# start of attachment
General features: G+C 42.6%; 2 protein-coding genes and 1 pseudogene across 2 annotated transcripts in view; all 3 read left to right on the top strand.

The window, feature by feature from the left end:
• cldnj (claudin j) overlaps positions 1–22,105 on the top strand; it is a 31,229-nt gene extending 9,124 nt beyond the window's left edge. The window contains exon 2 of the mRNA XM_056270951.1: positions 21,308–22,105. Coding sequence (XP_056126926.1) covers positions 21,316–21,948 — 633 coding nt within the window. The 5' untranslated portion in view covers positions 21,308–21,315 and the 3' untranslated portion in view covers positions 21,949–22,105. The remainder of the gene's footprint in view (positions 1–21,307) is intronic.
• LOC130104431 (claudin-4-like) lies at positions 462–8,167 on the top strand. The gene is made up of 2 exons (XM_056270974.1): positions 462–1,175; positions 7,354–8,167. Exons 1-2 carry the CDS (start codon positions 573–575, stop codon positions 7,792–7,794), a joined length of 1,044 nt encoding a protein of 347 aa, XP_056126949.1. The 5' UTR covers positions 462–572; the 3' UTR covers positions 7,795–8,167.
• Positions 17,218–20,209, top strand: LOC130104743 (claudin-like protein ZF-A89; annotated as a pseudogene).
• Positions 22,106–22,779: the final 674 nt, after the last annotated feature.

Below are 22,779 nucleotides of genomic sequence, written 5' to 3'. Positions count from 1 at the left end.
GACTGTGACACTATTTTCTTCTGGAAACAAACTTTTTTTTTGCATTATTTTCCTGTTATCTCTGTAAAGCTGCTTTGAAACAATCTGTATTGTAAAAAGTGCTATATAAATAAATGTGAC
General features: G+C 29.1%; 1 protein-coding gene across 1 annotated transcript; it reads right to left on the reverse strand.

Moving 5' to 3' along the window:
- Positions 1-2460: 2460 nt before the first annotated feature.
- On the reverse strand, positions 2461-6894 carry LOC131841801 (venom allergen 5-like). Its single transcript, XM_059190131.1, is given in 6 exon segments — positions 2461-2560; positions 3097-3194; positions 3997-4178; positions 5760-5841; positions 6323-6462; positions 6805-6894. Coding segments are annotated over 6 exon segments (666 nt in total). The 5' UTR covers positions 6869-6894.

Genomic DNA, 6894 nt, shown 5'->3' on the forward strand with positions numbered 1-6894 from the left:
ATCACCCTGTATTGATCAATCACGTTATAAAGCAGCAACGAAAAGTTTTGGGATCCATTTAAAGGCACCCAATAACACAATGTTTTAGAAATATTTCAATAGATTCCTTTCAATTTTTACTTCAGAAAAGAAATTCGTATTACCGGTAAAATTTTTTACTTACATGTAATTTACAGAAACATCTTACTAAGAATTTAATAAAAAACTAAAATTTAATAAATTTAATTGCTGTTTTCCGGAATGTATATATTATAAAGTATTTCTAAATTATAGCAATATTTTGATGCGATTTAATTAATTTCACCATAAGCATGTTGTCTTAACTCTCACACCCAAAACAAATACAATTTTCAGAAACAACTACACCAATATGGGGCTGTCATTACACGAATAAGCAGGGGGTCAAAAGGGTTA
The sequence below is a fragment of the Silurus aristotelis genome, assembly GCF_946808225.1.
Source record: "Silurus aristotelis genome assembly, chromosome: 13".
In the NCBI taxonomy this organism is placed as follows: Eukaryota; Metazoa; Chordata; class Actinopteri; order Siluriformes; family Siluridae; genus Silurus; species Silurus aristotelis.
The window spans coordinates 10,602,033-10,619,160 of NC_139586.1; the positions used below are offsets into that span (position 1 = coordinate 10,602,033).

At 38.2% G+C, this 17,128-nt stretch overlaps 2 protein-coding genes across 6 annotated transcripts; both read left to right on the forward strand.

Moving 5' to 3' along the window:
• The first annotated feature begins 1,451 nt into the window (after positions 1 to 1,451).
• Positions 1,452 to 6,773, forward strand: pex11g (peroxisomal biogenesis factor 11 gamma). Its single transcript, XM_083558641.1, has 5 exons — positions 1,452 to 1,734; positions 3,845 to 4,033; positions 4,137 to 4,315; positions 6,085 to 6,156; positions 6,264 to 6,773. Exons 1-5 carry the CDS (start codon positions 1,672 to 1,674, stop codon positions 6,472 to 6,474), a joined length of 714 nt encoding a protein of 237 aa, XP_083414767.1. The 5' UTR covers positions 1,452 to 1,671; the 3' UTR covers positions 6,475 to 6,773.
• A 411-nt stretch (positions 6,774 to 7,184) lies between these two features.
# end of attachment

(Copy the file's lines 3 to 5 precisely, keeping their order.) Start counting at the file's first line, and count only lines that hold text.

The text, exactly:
• cldnj (claudin j) overlaps positions 1–22,105 on the top strand; it is a 31,229-nt gene extending 9,124 nt beyond the window's left edge. The window contains exon 2 of the mRNA XM_056270951.1: positions 21,308–22,105. Coding sequence (XP_056126926.1) covers positions 21,316–21,948 — 633 coding nt within the window. The 5' untranslated portion in view covers positions 21,308–21,315 and the 3' untranslated portion in view covers positions 21,949–22,105. The remainder of the gene's footprint in view (positions 1–21,307) is intronic.
• LOC130104431 (claudin-4-like) lies at positions 462–8,167 on the top strand. The gene is made up of 2 exons (XM_056270974.1): positions 462–1,175; positions 7,354–8,167. Exons 1-2 carry the CDS (start codon positions 573–575, stop codon positions 7,792–7,794), a joined length of 1,044 nt encoding a protein of 347 aa, XP_056126949.1. The 5' UTR covers positions 462–572; the 3' UTR covers positions 7,795–8,167.
• Positions 17,218–20,209, top strand: LOC130104743 (claudin-like protein ZF-A89; annotated as a pseudogene).